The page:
Dan Baird, of the Georgia Satellites, left the band after the commercial failure that was the band’s In The Land of Salvation and Sin album. And while his leap to his solo work didn’t see any artistic growth, the work on his Love Songs for the Hearing Impaired is a down home effort that seamlessly combines a bit of rock and roll and a country sensibility. In the only real hit from that album, Baird sets up a too hot for teacher-esque scenario where he tires to impress his teacher (the one he “mentally undresses”) and writes his feelings down in a note. Instead of a cat walk down some desks or a snuggle in the school bus, Baird gets a lesson in punctuation (Dear Penthouse…). He learns his lesson and uses is new found skills to impress girls with question marks and vast quantities of exclamation points (who wouldn’t melt with lines like “I want to hold you in parentheses”). We’re almost certain this went on to be a School House Rocks episode.
06. “Mr. Writer” – Stereophonics (2001)
This song is about writing in the same way that your drunken rambling is about your ex-girlfriend: Each are the target of a tirade filled with anger and possibly resentment or jealousy. The Stereophonics paint rock critics and journalists in a pretty harsh light. First, those dastardly wordsmiths “…hang names on your wall/then you shoot them all.” After a sporting round of career killing, the band asks “Are you so lonely?/don’t even know me/but you’d like to stone me/Mr. Writer, why don’t you tell it like it is?” It’s an interesting look at the rock star/critic dynamic, but it does come off sounding like these boys can’t handle bad reviews. It doesn’t exactly spin the whole music media business on its head, but it exceeds its mission in putting a human face to the often faceless rock stars and that the music and its corresponding criticism are social contracts and deserve credibility. It put the fear in us for sure. Or maybe it’s that violent clown car accident in the video.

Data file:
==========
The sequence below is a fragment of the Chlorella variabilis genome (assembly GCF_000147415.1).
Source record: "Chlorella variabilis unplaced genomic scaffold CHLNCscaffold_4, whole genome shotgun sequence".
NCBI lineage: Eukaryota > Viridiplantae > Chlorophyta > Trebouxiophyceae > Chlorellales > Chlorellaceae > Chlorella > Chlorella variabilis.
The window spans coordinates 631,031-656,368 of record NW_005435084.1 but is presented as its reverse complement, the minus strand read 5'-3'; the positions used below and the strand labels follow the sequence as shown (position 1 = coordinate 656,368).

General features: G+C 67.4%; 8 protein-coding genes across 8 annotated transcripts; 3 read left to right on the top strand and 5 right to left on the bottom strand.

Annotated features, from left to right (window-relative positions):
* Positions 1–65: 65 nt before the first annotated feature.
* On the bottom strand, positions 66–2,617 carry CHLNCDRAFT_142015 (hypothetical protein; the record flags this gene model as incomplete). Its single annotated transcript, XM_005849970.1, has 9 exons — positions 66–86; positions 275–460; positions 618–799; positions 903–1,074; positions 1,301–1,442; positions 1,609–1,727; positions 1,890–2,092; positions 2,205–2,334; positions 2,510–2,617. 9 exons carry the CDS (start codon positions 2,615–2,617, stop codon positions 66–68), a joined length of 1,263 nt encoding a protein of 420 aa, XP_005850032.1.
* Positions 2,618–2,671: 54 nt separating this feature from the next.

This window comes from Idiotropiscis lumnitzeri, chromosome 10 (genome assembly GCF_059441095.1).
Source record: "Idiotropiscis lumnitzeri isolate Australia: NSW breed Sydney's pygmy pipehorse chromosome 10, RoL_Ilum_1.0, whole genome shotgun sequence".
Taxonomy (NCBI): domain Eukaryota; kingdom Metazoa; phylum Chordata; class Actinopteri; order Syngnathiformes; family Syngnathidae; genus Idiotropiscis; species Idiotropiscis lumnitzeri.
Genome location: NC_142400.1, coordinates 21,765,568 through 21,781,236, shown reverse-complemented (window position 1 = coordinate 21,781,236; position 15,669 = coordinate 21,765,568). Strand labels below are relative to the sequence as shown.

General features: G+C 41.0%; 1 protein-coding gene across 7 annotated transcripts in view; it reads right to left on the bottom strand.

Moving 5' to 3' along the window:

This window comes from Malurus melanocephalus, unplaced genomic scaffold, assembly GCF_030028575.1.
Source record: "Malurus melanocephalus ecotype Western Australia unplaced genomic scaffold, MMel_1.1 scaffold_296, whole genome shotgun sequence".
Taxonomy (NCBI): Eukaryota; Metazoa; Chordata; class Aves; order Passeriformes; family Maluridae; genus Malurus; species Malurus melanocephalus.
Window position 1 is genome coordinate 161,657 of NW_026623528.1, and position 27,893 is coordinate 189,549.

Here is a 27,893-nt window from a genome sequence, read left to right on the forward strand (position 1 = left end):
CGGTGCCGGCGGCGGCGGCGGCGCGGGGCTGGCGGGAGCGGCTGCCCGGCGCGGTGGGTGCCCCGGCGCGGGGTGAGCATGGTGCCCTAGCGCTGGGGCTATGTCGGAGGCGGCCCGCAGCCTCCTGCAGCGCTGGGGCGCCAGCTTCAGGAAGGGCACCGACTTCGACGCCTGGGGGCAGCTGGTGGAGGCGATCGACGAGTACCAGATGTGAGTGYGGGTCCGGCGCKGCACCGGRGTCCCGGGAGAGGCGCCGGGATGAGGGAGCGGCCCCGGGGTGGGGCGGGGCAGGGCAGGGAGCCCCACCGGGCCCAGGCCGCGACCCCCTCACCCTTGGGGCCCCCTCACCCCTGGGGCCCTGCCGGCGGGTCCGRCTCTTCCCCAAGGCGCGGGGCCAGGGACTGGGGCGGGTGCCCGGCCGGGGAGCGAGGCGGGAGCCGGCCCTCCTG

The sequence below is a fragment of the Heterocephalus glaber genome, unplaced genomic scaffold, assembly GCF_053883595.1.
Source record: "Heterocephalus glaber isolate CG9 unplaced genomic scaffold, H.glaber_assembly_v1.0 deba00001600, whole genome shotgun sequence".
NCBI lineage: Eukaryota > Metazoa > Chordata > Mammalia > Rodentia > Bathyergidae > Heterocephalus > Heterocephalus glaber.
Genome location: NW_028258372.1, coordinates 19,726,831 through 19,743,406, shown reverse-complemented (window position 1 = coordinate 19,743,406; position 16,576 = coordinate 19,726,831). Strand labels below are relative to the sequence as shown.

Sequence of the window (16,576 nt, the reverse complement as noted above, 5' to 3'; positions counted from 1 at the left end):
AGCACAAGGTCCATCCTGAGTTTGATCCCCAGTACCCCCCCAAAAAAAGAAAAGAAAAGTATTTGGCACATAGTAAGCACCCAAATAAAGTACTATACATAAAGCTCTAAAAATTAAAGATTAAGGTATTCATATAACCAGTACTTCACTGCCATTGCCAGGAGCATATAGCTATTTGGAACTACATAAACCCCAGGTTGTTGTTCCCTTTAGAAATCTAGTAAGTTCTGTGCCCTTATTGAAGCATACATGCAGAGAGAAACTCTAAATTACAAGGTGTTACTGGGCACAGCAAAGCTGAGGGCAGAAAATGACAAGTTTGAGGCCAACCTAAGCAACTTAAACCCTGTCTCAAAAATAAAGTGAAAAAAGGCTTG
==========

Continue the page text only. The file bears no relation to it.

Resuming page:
05. “Paperback Writer” – The Beatles (1966)
The ultimate song about writing, at least in terms of its debut, overall catchiness and a wondrous lack of critic hatred. Of all the songs on the list, this is arguably the most famous and basic as it fulfills a very essential archetype: Sadly desperate writer willing to do anything (“I can make it longer if you like the style/I can change it round and I want to be a paperback writer”). Sure, it doesn’t have any of that angst and rage of say a Nick Cave song, but its got a catchy hook and was something new from the same old boy-meets-girl dynamic of the Liverpudlian’s previous work. It’s one of the first songs where they begin to stray away from what brought them to the pop god table (classic structure, unprogressive chords, etc.) and would lead to more experimental work (Sergeant Pepper’s, Yellow Submarine, etc.). Plus, Ringo Starr totally gets cut out of the shot during the video’s performance scenes!
04. “Love Letter” – Nick Cave & The Bad Seeds (2001)
The illustrious Mr. Cave makes a second appearance. This time out he’s no longer in the position of not finding the words; rather, he’s found the wrong set of words and drove his woman away (“said something I did not mean to say/it all came out the wrong way”). So, he sends a letter and waits in the midst of a storm (of both the literal and figurative variety). Cave has always had the ability to lean toward the more depressing side of life, but he aims for something shiny and hopeful with this song, even with little reason to. With this song, Cave plays a bluesy piano line and keeps it sounding very melancholy, all while seeming cautiously optimistic. It takes his trademark longing and shows a more genuine vulnerable side to his efforts. It’s a great place for a guy like Cave to come from.